Thursday, July 9, 2015

Beginning C for Arduino, Second Edition: Learn C Programming for the Arduino

Beginning C for Arduino, Second Edition: Learn C Programming for the Arduino

Beginning C for Arduino, Second Edition is written for those who have no prior experience with microcontrollers or programming but would like to experiment and learn both. Updated with new projects and new boards, this book introduces you to the C programming language, reinforcing each programming structure with a simple demonstration of how you can use C to control the Arduino family of microcontrollers. Author Jack Purdum uses an engaging style to teach good programming techniques using examples that have been honed during his 25 years of university teaching.

Beginning C for Arduino, Second Edition will teach you:
  • The C programming language
  • How to use C to control a microcontroller and related hardware
  • How to extend C by creating your own libraries, including an introduction to object-oriented programming
During the course of the book, you will learn the basics of programming, such as working with data types, making decisions, and writing control loops. You'll then progress onto some of the trickier aspects of C programming, such as using pointers effectively, working with the C preprocessor, and tackling file I/O. Each chapter ends with a series of exercises and review questions to test your knowledge and reinforce what you have learned.

What you’ll learn
  • The syntax of the C programming language as defined for the Arduino
  • Tried and true coding practices (applicable to any programming language)
  • How to design, code, and debug programs that drive Arduino microcontrollers
  • How to extend the functionality of C
  • How to integrate low cost, off-the-shelf, hardware shields into your own projects
Who this book is for
The book is aimed at a complete novice with no programming background. It assumes no prior programming or hardware design experience and is written for creative and curious people who would like to blend a software and hardware learning experience into a single, enjoyable endeavor.

Table of Contents
  • Introduction to Arduino Microcontrollers
  • Arduino C
  • Data Types
  • Decision Making in C
  • Program Loops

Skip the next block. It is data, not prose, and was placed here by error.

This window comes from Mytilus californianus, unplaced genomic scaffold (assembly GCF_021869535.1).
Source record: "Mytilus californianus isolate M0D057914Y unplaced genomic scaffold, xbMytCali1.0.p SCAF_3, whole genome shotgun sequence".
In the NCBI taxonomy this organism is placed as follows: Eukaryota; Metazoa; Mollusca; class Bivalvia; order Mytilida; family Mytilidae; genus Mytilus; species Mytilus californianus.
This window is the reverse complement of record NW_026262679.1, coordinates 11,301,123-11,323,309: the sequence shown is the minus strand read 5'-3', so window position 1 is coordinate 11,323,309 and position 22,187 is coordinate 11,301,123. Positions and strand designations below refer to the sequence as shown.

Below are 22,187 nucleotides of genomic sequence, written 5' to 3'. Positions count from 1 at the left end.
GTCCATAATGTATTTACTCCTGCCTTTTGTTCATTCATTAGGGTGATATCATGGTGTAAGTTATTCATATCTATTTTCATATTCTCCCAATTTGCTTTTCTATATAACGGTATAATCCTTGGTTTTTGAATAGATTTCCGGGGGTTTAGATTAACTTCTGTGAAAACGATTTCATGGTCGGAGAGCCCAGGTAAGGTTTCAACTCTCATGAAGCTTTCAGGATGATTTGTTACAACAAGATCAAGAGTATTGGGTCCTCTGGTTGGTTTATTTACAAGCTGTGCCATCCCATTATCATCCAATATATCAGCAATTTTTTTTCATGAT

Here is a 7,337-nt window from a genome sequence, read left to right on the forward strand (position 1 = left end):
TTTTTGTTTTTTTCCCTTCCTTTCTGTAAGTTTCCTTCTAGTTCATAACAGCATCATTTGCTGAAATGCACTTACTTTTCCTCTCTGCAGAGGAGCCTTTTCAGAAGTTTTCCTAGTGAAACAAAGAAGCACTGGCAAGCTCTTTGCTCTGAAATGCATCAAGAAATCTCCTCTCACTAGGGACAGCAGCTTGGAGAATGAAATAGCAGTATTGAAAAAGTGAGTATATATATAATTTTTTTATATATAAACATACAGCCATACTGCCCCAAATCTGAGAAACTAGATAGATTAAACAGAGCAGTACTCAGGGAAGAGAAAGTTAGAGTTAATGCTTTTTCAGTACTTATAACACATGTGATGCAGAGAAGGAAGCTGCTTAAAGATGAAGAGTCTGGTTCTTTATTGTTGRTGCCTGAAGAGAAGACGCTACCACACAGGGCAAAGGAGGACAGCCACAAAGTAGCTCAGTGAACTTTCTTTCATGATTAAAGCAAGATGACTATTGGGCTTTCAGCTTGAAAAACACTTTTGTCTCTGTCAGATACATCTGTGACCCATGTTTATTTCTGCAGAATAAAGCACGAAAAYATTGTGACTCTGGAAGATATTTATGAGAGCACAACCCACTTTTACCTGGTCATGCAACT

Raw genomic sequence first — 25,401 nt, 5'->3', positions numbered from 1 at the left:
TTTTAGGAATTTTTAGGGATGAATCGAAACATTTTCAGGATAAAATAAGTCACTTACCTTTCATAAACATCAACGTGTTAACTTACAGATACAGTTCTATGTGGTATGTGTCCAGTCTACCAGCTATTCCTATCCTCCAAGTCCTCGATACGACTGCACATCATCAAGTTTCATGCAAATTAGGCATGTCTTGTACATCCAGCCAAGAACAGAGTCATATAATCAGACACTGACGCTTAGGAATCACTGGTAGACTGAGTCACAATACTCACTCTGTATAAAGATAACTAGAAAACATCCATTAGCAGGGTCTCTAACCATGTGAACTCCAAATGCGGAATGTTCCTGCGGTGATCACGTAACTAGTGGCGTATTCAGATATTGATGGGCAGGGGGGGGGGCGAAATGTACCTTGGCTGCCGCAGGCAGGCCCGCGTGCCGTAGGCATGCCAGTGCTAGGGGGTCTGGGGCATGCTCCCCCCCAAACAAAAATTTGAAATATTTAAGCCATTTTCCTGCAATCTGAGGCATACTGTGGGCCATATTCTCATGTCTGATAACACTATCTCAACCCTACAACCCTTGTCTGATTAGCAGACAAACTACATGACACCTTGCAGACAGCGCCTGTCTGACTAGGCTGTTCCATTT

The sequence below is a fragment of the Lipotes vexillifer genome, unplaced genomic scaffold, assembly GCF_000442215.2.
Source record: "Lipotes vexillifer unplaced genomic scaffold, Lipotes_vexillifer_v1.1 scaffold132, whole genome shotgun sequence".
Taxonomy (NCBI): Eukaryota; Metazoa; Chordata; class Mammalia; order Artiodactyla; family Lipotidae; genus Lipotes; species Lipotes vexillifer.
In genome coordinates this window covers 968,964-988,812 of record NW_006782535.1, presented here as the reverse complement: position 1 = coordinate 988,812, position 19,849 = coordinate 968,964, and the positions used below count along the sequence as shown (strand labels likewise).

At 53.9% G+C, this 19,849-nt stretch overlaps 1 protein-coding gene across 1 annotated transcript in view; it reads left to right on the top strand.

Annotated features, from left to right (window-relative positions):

• Functions in C
  • Storage Classes and Scope
  • Introduction to Pointers
  • Using Pointers Effectively
  • I/O Operations
  • The C Preprocessor
  • A Gentle Introduction to Object-Oriented Programming
  • Arduino Libraries
  • Arduino I/O
  • Appendix A - Suppliers
  • Appendix B - Hardware Components

Monday, July 6, 2015

NEW Arduino Yun Mini

The new Arduino Yun Mini offers an Atmel ATmega32U4 chip running Arduino code, and ships with a 16MHz crystal oscillator, 64MB of DDR2 RAM, and 16MB of flash. The Yun Mini is considerably smaller than its counterpart and weighs just 16 grams.

Sunday, July 5, 2015

Connect Arduino Due with HC-06 (Bluetooth Module)

Last post (direct to Arduino-er: Test HC-06 Bluetooth Module with Android BluetoothChat) show how to use Android Bluetooth Chat test app to talk with standalone HC-06. This post show how to connect Arduino Due to HC-06 via Serial 3, to receive data from Android and echo back to Android, and also send to Serial port for monitoring.


Connection between Arduino Due and HC-06:
Serial (Tx/Rx) communicate to PC via USB
Serial3 (Tx3/Rx3) connect to HC-06
HC-06 Rx - Due Tx3
HC-06 Tx - Due Rx3
HC-06 GND - Due GND
HC-06 VCC - Due 3.3V

DueHC06_AT.ino
/*
Arduino Due + HC-06 (Bluetooth) -echo bluetooth data

Serial (Tx/Rx) communicate to PC via USB
Serial3 (Tx3/Rx3) connect to HC-06
HC-06 Rx - Due Tx3
HC-06 Tx - Due Rx3
HC-06 GND - Due GND
HC-06 VCC - Due 3.3V

*/
#define HC06 Serial3

void setup()
{
  delay(1000);
  Serial.begin(9600);
  HC06.begin(9600);
  
  Serial.write("\nTest Start\n");
}

void loop()
{
  while(HC06.available())
  {
    char data = HC06.read();
    Serial.write(data);
    HC06.write(data);
  }
}

Related:
Android BluetoothChat connect to Arduino Uno + HC-05